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No Time to Waste: Frontier Program Advancing Precision Medicine in Cancer Care

Published on October 11, 2023 in Cornerstone Blog · Last updated 6 months 1 week ago
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By Lauren Ingeno

Precision medicine tailors medical treatment to the specific vulnerabilities in an individual’s tumor.
Precision medicine tailors medical treatment to the specific vulnerabilities in an individual’s tumor.

Theodore Laetsch, MD, a pediatric oncologist with the Cancer Center at Children's Hospital of Philadelphia, remembers the first patient he successfully treated with one of the initial “precision medicines” approved by the U.S. Food and Drug Administration.

The medication, larotrectinib (Vitrakvi®, Bayer), was approved in 2018 for a wide range of cancers that shared a genetic mutation — an NTRK gene fusion — rather than a tumor’s location in the body.

At the time, Dr. Laetsch was a clinician at the University of Texas Southwestern Medical Center, where he was leading a clinical trial testing the safety and efficacy of the drug. Witnessing his young patient recover from her disease was “remarkable,” he said.

“She had a refractory sarcoma that we identified as having an NTRK gene fusion. We gave her the TRK-inhibitor, and her cancer rapidly disappeared,” Dr. Laetsch said. “She’s now been in remission for more than six years, and she was on hospice when she entered the trial.”

As coordinating principal investigator of the Center for Precision Medicine for High-risk Pediatric Cancer — a CHOP Frontier Program — Dr. Laetsch is hoping to replicate the success of that clinical trial for more patients.

Broadly defined, precision medicine tailors medical treatment to the specific vulnerabilities in an individual’s tumor, such as the tumor’s genetic makeup. The Center for Precision Medicine for High-risk Pediatric Cancer Frontier Program will build upon ongoing precision medicine efforts across many CHOP departments, with the goal of defining and expanding patients’ treatment options.

“I believe there will be a world in which precision medicine could benefit the majority of high-risk cancer patients, which is not where we are today,” Dr. Laetsch said.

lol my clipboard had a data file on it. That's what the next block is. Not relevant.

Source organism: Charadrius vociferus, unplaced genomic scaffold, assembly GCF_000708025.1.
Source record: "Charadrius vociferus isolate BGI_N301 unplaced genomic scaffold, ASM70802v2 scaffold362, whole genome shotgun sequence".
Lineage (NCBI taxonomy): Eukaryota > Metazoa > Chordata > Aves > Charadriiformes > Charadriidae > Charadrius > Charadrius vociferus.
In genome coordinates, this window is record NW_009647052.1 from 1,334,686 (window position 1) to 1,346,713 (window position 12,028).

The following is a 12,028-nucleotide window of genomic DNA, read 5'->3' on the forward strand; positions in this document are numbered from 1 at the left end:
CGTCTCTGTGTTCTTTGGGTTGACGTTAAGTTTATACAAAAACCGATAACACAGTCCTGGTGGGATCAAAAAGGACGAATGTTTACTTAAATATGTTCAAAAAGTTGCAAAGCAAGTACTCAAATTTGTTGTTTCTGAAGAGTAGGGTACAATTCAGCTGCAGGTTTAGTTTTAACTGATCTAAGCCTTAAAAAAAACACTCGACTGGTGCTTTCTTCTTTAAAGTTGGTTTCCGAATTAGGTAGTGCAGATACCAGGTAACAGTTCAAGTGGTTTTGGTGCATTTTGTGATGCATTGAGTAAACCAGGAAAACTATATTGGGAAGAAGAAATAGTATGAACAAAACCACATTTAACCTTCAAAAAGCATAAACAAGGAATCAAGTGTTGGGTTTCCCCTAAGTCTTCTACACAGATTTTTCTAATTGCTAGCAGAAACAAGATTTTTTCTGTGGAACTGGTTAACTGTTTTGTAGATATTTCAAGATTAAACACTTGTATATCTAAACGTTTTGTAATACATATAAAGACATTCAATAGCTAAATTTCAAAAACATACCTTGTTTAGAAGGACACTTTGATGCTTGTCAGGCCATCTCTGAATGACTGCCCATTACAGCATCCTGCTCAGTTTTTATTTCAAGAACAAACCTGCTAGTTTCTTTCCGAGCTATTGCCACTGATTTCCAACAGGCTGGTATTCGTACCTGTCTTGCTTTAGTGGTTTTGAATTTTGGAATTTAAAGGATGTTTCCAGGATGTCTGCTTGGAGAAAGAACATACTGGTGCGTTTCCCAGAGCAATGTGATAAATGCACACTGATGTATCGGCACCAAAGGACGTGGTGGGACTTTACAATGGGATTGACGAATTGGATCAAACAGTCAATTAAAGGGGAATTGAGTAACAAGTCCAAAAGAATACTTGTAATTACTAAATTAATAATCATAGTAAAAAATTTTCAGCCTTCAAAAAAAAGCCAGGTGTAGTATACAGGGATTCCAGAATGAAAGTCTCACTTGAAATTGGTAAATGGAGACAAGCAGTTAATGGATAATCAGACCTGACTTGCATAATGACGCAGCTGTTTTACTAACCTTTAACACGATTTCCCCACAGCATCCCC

Expanding Clinical Trials

At CHOP, Dr. Laetsch is continuing to lead clinical trials that build on the TRK inhibitor studies to evaluate whether these drugs can completely replace chemotherapy for children whose tumors have NTRK gene fusions.

Simultaneously, he is collaborating with Andrew Bauer, MD, medical director of CHOP’s Pediatric Thyroid Center, and Aime Franco, PhD, director of the Pediatric Translational Thyroid Cancer Laboratory, on a clinical trial funded by the U.S. Department of Defense. This trial is evaluating whether targeted therapies, including TRK inhibitors, could be combined with radioactive iodine therapy to increase the efficacy in treating pediatric patients who have thyroid cancer.

“There is some data that TRK inhibitors may make thyroid tumors more sensitive to radioiodine,” Dr. Laetsch said. “Radioiodine is the current standard of care, but it is not very effective at completely eliminating tumors when the cancer has spread to the lungs.”

Patrick Grohar, MD, PhD, a pediatric oncologist with CHOP’s Cancer Center and director for Translational Research at CHOP’ Center for Childhood Cancer Research, is collaborating with Dr. Laetsch and the Frontier Program team to conduct two new clinical trials that will investigate whether the drugs trabectedin and lurbinectedin can block the genetic change that drives Ewing sarcoma. These studies are being conducted in partnership with the Sarcoma Alliance for Research through Collaboration and Stand Up to Cancer.

“There are many different diseases and many different targets, but these studies are all in the same vein of understanding the genetics of the cancer and then directly targeting those genetic changes, rather than giving generic therapy that just kills fast-growing cells,” Dr. Laetsch said.

Using Single Cell Analysis to Understand Therapy Resistance